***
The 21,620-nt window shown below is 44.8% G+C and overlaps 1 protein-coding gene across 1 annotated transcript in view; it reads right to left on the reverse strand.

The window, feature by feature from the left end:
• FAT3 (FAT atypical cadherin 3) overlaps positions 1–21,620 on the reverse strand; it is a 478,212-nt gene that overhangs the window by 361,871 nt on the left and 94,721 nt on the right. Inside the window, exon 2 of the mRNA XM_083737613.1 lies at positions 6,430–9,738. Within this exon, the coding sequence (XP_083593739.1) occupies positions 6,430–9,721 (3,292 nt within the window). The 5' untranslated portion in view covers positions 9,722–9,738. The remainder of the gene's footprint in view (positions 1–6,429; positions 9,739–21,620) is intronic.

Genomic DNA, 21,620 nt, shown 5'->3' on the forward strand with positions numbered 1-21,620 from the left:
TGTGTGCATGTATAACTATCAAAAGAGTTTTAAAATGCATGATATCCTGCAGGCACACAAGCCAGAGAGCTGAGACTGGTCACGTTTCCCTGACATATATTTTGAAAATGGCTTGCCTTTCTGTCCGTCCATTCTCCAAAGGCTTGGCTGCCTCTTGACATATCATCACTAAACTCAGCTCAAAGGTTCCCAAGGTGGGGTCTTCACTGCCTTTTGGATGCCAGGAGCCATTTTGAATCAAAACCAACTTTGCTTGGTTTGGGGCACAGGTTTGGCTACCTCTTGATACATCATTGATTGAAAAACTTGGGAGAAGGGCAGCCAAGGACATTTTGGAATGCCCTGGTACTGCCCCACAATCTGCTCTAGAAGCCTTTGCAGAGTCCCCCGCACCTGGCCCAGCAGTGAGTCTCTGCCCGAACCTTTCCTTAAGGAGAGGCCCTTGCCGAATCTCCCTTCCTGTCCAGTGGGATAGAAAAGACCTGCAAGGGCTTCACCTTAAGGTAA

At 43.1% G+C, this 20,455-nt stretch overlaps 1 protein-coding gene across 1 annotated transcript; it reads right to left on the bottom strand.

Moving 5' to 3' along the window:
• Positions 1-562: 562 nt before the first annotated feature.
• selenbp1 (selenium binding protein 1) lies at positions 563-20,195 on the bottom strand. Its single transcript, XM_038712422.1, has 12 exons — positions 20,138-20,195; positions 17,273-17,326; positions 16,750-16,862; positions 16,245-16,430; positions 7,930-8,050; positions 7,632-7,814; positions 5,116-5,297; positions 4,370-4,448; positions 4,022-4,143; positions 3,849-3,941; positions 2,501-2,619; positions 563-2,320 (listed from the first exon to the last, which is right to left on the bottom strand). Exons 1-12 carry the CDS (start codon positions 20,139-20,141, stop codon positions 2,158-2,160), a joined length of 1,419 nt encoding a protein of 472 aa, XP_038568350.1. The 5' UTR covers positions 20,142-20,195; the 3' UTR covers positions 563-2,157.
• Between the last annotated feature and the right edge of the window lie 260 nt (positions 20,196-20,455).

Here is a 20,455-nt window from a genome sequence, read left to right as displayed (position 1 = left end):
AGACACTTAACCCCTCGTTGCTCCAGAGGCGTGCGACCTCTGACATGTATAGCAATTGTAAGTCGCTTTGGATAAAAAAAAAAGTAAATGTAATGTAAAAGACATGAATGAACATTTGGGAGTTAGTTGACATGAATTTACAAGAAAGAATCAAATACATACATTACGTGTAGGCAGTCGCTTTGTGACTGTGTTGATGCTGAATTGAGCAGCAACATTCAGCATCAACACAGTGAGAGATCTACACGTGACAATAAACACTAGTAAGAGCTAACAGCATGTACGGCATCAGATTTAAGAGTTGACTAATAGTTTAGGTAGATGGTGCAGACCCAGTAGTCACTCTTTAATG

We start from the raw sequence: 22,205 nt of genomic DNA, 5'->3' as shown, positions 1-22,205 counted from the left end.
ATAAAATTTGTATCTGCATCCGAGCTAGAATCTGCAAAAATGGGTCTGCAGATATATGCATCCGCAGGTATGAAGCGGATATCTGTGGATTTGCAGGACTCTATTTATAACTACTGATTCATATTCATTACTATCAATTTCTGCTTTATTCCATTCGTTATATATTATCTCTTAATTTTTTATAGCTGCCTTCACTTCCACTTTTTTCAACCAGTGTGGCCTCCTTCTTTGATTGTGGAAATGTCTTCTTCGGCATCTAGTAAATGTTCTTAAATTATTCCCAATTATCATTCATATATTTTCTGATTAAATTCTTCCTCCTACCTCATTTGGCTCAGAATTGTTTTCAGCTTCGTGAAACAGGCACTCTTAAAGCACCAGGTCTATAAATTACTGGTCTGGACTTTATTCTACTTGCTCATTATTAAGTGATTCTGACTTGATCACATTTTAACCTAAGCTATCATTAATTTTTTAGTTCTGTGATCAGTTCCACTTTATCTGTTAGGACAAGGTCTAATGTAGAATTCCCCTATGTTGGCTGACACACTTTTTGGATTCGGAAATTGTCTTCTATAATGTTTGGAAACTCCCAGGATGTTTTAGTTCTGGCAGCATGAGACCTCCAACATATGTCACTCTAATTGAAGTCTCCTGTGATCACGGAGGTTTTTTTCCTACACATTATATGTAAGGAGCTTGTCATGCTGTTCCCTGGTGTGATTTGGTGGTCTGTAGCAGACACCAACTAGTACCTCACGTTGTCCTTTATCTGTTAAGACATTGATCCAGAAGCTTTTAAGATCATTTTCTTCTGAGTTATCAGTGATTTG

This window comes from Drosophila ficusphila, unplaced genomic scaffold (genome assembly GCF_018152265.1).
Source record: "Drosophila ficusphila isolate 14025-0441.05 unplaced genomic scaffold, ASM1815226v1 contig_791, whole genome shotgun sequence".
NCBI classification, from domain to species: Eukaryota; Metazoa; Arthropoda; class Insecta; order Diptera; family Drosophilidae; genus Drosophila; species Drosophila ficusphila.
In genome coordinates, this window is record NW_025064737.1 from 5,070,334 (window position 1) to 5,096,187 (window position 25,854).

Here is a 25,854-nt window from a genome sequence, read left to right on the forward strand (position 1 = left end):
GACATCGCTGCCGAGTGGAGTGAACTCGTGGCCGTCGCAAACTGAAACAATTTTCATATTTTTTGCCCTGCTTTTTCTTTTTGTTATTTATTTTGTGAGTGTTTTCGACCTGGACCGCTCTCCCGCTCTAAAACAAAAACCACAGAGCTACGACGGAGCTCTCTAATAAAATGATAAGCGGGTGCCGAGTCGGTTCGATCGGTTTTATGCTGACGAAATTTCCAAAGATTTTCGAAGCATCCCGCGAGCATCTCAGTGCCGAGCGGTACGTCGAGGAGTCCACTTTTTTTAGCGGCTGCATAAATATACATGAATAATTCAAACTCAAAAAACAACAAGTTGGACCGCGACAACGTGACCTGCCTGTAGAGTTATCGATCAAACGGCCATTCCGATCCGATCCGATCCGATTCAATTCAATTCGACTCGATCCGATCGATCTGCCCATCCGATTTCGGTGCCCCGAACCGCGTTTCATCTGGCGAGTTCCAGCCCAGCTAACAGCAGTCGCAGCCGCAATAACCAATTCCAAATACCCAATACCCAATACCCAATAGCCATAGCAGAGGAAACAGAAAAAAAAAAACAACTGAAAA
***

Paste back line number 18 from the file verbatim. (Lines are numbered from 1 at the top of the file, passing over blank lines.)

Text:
In genome coordinates, this window is record NW_025064737.1 from 5,070,334 (window position 1) to 5,096,187 (window position 25,854).